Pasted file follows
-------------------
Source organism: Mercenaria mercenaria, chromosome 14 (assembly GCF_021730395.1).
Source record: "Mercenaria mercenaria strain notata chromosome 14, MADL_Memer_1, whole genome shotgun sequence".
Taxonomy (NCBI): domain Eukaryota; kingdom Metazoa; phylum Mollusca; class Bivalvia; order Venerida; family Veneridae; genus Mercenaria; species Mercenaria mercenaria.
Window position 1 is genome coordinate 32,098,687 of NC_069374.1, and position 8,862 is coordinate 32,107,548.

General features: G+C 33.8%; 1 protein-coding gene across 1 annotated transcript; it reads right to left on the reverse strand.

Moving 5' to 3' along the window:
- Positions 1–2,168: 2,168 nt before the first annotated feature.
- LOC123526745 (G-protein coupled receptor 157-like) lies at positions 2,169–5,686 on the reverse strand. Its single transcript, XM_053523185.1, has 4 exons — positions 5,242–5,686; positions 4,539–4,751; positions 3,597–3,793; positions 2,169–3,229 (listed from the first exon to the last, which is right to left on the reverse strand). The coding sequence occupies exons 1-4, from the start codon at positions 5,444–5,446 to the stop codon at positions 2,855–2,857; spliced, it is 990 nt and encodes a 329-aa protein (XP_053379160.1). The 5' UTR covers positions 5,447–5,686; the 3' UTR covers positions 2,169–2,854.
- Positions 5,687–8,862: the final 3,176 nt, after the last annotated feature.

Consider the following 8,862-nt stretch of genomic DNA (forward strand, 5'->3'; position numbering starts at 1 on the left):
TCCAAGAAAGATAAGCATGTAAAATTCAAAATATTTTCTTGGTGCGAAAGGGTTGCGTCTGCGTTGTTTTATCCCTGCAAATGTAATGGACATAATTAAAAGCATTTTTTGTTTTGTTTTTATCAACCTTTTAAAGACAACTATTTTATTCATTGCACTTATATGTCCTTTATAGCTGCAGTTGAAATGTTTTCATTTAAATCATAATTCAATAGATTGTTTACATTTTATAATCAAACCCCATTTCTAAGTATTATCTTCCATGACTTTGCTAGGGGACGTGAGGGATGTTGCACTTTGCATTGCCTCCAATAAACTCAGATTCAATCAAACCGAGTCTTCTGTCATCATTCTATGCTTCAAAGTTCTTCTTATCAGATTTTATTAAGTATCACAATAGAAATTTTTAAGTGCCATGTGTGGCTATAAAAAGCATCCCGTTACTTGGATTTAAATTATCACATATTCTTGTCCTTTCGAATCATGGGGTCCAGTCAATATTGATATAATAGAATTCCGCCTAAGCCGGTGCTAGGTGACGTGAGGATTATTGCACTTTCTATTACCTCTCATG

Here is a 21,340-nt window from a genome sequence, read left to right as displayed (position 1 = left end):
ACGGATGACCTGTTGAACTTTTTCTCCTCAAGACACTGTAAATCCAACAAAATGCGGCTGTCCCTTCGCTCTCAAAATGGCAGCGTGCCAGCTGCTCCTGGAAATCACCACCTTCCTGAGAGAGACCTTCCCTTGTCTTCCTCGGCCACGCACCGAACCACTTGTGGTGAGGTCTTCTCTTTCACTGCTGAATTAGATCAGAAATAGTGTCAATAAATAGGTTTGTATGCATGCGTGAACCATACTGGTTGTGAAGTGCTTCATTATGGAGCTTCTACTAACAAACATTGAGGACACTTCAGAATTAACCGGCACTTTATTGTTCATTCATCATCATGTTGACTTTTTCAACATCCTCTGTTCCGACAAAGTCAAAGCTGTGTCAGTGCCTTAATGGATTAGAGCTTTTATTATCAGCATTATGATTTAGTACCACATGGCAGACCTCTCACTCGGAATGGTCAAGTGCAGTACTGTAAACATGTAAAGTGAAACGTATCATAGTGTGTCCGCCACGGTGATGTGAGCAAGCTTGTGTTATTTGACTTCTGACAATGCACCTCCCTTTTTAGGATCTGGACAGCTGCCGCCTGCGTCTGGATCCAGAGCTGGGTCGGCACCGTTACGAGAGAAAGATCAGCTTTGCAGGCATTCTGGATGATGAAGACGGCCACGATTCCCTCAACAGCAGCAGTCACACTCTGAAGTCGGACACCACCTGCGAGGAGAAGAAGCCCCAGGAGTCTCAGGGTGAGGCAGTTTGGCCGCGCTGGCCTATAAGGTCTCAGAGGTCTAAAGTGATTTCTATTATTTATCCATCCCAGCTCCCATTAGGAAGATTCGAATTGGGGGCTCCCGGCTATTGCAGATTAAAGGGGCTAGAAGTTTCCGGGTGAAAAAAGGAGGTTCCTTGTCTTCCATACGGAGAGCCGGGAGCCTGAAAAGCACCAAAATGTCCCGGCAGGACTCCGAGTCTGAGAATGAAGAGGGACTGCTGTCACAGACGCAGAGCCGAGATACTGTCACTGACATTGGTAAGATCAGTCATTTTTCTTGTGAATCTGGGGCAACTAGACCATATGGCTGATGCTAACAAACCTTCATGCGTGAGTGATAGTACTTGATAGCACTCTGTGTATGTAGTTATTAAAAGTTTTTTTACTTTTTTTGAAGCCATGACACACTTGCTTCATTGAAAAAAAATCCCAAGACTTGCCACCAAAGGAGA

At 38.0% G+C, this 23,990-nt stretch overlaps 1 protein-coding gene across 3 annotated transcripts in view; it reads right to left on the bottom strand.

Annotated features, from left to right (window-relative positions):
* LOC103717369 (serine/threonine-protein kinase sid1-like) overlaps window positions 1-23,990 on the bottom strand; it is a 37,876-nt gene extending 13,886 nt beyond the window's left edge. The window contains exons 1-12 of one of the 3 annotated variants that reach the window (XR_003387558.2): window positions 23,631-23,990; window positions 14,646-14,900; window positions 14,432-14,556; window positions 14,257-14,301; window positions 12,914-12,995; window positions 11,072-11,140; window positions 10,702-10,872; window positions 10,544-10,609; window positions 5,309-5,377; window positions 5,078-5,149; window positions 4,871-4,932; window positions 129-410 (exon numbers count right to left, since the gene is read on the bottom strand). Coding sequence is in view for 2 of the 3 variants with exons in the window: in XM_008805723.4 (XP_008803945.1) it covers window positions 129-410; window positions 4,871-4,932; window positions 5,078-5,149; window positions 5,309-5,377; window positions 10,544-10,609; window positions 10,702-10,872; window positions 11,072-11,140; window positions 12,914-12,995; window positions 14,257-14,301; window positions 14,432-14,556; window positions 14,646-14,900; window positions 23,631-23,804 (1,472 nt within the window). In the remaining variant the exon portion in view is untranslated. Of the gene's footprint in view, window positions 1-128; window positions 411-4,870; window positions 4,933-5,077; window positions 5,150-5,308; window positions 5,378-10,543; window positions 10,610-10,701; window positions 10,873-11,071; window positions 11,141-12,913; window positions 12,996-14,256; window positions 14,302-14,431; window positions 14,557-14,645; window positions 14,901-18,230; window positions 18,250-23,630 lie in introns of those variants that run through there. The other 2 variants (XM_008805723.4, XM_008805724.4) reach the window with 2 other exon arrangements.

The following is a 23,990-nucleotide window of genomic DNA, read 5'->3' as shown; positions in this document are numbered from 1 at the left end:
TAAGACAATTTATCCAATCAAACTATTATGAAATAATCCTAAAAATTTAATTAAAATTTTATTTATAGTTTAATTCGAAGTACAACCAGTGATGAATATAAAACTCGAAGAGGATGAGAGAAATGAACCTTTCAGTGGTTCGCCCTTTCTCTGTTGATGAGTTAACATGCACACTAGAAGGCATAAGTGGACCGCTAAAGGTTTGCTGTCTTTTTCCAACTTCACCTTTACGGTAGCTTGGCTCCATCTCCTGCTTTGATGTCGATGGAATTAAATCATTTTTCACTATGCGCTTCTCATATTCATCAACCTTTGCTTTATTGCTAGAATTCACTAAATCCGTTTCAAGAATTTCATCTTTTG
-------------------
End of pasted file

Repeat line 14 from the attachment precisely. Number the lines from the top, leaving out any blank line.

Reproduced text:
At 38.0% G+C, this 23,990-nt stretch overlaps 1 protein-coding gene across 3 annotated transcripts in view; it reads right to left on the bottom strand.